Theater & art

Monty Python shows aim for Jagger-like energy jolt

From left: Eric Idle, John Cleese, Terry Gilliam, Michael Palin, and Terry Jones in London on Monday.

Paul Hackett/REUTERS

From left: Eric Idle, John Cleese, Terry Gilliam, Michael Palin, and Terry Jones in London on Monday.

LONDON — The members of Monty Python are aiming to move like Mick Jagger in their live farewell shows.

The five surviving Pythons have reunited for 10 dates at London’s 15,000-seat O2 Arena starting Tuesday. It’s a fast-paced comic revue that requires the septuagenarian comedians to act, sing, dance, and pull off rapid-fire costume changes.


Michael Palin says the group drew inspiration from the Rolling Stones frontman, still gyrating at 70.

‘‘A kind of madness takes over,’’ Palin told a news conference on Monday. ‘‘You just leap about at a certain point.’’

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Fellow comedian Terry Gilliam added: ‘‘Our version of ‘Brown Sugar’ is far better.’’

It turns out the Stones singer is one of Monty Python’s many famous fans. Jagger has filmed a promo clip for the show, in which he asks wryly why audiences would want to watch a ‘‘bunch of wrinkly old men trying to relive their youth.’’

It has been 40 years since ‘‘Monty Python’s Flying Circus’’ was on television, but the anarchic troupe remains a phenomenon.


World-renowned physicist Stephen Hawking — another Python aficionado — is due to make a guest appearance in the show. Journalists at Monday’s news conference came from Britain, the United States, Canada, Australia, and beyond. A Spaniard asked about the Spanish Inquisition sketch; a Finn wanted to know ‘‘How do you feel about Finland?’’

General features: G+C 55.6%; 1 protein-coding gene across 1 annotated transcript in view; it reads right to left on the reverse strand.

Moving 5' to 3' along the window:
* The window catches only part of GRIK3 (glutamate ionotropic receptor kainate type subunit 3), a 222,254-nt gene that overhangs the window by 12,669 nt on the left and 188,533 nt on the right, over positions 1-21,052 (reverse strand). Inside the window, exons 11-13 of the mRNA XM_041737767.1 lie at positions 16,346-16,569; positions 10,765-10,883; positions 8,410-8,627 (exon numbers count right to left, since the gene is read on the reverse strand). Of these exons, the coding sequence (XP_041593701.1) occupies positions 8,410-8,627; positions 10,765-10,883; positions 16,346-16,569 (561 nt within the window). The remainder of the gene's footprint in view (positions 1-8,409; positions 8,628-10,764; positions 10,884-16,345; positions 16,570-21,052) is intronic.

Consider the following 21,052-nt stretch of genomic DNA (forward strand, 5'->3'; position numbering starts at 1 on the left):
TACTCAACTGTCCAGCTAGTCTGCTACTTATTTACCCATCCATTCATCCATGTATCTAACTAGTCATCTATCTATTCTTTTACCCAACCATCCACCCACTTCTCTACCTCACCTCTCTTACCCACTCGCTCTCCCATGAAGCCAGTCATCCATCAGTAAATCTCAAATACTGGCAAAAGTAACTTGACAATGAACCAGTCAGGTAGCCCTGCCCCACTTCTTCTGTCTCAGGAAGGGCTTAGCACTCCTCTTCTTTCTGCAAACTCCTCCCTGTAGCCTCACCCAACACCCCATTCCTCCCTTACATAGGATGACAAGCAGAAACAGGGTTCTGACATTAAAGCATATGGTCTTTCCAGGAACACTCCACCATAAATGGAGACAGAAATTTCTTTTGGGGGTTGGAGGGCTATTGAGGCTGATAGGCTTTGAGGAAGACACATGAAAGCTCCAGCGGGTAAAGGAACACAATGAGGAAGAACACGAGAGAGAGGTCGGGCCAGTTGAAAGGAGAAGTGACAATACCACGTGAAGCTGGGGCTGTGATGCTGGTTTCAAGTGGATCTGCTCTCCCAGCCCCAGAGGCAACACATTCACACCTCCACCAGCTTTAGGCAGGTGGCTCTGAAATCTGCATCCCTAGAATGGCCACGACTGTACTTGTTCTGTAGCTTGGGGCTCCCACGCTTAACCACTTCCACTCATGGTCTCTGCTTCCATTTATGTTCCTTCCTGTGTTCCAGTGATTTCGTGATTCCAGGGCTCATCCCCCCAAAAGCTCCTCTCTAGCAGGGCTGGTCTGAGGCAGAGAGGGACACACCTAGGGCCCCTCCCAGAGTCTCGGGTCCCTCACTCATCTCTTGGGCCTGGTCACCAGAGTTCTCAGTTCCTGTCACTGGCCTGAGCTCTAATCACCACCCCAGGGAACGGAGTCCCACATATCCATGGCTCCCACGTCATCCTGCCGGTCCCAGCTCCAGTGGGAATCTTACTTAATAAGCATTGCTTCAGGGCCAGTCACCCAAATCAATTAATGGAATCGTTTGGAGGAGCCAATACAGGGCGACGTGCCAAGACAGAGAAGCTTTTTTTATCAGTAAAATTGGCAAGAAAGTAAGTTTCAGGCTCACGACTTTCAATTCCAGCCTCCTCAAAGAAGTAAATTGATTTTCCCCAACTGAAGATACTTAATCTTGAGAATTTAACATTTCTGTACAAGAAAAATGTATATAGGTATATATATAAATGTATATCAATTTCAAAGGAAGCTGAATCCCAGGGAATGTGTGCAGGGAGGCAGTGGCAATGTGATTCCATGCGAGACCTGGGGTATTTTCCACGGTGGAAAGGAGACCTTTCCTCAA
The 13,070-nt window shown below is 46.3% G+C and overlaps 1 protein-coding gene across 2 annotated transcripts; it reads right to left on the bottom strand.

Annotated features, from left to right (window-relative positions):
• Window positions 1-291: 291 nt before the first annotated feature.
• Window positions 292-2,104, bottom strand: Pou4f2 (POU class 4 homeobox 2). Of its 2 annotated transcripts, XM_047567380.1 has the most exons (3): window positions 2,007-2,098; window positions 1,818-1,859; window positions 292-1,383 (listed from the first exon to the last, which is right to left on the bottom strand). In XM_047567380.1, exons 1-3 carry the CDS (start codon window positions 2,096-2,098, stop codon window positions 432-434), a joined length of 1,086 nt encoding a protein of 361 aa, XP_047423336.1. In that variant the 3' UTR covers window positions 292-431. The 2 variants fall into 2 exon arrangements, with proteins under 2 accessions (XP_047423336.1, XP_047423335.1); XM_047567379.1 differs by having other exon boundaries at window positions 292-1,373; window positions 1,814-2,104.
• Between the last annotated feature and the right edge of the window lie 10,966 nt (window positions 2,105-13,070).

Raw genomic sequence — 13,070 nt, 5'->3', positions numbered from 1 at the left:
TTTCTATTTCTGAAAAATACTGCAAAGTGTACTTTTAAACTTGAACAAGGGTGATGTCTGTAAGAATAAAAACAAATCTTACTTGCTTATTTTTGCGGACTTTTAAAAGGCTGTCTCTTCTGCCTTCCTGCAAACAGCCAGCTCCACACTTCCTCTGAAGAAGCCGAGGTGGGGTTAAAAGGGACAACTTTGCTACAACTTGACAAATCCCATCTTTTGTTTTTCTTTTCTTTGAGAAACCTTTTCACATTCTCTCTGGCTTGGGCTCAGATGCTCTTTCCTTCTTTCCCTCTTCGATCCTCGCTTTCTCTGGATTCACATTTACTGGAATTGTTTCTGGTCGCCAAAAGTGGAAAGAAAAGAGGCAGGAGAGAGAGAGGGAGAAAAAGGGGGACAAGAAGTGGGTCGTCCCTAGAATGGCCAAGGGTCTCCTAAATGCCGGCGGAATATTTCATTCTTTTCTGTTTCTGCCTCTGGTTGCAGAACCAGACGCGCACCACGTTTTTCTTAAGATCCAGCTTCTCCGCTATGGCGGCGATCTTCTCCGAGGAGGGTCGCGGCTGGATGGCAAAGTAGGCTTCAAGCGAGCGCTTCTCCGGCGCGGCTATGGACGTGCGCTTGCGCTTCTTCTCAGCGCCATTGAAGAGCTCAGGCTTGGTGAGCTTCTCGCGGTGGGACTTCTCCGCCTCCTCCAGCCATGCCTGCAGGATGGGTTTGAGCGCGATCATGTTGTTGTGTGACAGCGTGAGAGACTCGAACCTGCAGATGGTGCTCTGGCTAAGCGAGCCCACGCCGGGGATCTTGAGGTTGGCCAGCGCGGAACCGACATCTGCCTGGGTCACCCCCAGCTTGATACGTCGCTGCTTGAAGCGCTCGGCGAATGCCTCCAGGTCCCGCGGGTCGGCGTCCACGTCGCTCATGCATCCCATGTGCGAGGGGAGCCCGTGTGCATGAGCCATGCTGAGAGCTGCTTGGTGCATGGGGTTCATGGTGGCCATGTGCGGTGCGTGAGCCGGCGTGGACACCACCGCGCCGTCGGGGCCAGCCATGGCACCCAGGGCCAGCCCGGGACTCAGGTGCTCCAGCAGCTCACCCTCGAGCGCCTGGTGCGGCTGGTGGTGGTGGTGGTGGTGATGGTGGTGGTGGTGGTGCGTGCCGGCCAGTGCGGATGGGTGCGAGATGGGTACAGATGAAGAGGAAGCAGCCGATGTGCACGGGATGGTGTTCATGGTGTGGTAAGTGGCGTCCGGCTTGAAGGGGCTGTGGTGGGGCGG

(Answer: Monty Python wrote a song about the Nordic nation. It’s in the show).

Eric Idle, who has done much of the work assembling the evening, said fans can expect old favorites, back-catalog gems, and a few new twists.

‘‘Our motto has been: Leave them wanting less,’’ he said.

As well as Idle, Palin, Gilliam, John Cleese, and Terry Jones, the show features a dance troupe, singing lumberjacks, Spam-loving Vikings, a dead parrot, and much more. It is, unsurprisingly, a bit naughty.

‘‘I’m happy and proud to say it’s actually rather filthy,’’ Idle said.

The troupe last performed together at the Hollywood Bowl in 1980. Times, and the Pythons, have changed since then.

‘‘All the audience was smoking marijuana,’’ said Jones. ‘‘When John and I went into the audience we came out pretty high.’’

Now, said Palin, ‘‘we’ve got some Viagra in our dressing room.’’

Each member of the group has adopted his own style of preparation for the 10-night stand, which ends July 20 with a show beamed to 1,800 movie theaters around the world, including the Boston area (check theater listings for local sites).

‘‘I’ve not been drinking for a week,’’ said Jones. Idle has been hiking and running. Cleese has opted for ‘‘sleeping more,’’ while Palin is enduring ‘‘a punishing schedule of lying down and watching television.’’

This may be the end of the road for Monty Python, but none of its members plan to retire. Upcoming projects include a memoir from Cleese and a movie by Jones based on Tchaikovsky’s ‘‘Nutcracker Suite.’’

‘‘I think of it as a pre-posthumous memorial service,’’ Gilliam said of the last bow.

‘‘Preposterous?’’ Palin chipped in. The Pythons still slip seamlessly into affectionate banter when they are together.

Mortality is just another thing to be laughed at. The show is titled ‘‘One Down, Five to Go’’ in honor of the sixth Python, Graham Chapman. He died of cancer in 1989 but will appear onscreen.

‘‘We’ll just carry on working till we drop,’’ said Palin.

‘‘If one of us has died, the rest of us will bring in more money.’’

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